Jewish World Review May 10, 2000 / 5 Iyar, 5760
Do free markets favor the so-called powerful over the weak? Boudreaux says no. Microsoft CEO Bill Gates' wealth is about 600,000 times greater than mine, but Gates has no more power over me than I have over him.
You say, "Balderdash, Williams, you're up against a multibillionaire!"
Well, let's see. Can Bill Gates take my car? What about my home? Can he dictate how and where my children are to be educated? Can he force me to associate with people with whom I'd rather not associate? If I want to use Microsoft software, I must buy it from him just as if he wants me to mow his lawn or give him economic counsel, he must pay me. Of course, both of us are free not to contract with, speak to or have anything to do with one another.
So where is the power the rich have over the non-rich?
Boudreaux says, "A person (or an institution) is powerful only insofar as he can use authorized force to compel others to act against their wills."
Gates can't force me to do anything I choose not to do. Neither can Gates imprison me for disobeying him.
Guess who does have power to force people to act against their will? If you said politicians and government bureaucrats, go to the head of the class.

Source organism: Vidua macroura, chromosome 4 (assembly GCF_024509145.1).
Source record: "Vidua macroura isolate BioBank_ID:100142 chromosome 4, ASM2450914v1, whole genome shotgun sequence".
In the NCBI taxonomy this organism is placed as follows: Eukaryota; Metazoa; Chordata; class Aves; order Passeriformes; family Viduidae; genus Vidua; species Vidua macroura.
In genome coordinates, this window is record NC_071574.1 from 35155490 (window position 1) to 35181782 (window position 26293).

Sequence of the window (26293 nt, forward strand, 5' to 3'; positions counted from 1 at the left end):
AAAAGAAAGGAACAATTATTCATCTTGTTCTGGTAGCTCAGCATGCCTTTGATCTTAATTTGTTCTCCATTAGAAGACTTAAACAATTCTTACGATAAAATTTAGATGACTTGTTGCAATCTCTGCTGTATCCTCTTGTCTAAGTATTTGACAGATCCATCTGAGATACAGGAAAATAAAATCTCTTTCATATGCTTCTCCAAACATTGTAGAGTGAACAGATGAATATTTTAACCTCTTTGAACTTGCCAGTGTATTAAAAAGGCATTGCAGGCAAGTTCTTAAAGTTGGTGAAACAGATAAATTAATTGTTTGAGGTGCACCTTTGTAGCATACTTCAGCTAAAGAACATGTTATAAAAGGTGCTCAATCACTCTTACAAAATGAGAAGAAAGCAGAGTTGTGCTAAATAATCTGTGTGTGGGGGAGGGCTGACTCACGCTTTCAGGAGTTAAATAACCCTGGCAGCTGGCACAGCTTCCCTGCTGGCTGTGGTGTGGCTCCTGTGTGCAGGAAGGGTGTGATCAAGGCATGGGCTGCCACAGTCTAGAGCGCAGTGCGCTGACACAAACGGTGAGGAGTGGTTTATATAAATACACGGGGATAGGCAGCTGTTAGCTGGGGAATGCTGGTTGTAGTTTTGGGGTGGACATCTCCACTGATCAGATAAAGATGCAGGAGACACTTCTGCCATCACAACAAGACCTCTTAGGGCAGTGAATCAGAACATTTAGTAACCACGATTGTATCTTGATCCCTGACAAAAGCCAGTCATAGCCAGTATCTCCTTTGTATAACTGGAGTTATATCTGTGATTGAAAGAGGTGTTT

That's why liberals curse free markets and bless government. They want power over people. Free markets and limited government restrict the power that one person can have over another.
Here's another misunderstanding of economics. Suppose I told you that the way to create more good paying jobs is to give a bunch of youngsters baseball bats and tell them to smash car windows. All kinds of jobs would be created in the auto repair and glass manufacturing industries.
You say, "C'mon Williams, that's crazy." You're right but look at the headline in the Sept. 17, 1999, Wall Street Journal: "Hurricane Floyd May Leave Robust Economy in Its Wake." Reporter Tristan Mabry reports Hurricane Floyd "may actually have churned up some economic activity." Marilyn Schaja, chief economist at Donaldson, Lufkin and Jenrette Securities Corp. in New York, is quoted as saying "the storm may actually give the economy a boost."
Dr. Thomas J. DiLorenzo, professor of economics at Loyola College in Maryland, writing in February's Ideas on Liberty, says that kind of thinking is a classic example of economic ignorance. Yes, the hurricane will create some jobs, just as smashing automobiles windows does, but it will destroy others. That's because the money used for the repairs had to be diverted from other job creation uses.
Another example of this fallacy is when politicians, Chambers of Commerce and labor unions produce the self-serving argument that municipal stadium construction creates jobs. Yes, more jobs are created in the construction industry. But since there's no Santa Claus, government had to tax people.
Had the people not been taxed, they would have spent (invested) the money elsewhere. Where they would have spent (invested) that money, and didn't, represents jobs that were not created.
Good economics training gives us ammunition to corner charlatans,
demagogues and quacks. Maybe that's why the nation's statists don't want
economics as a part of our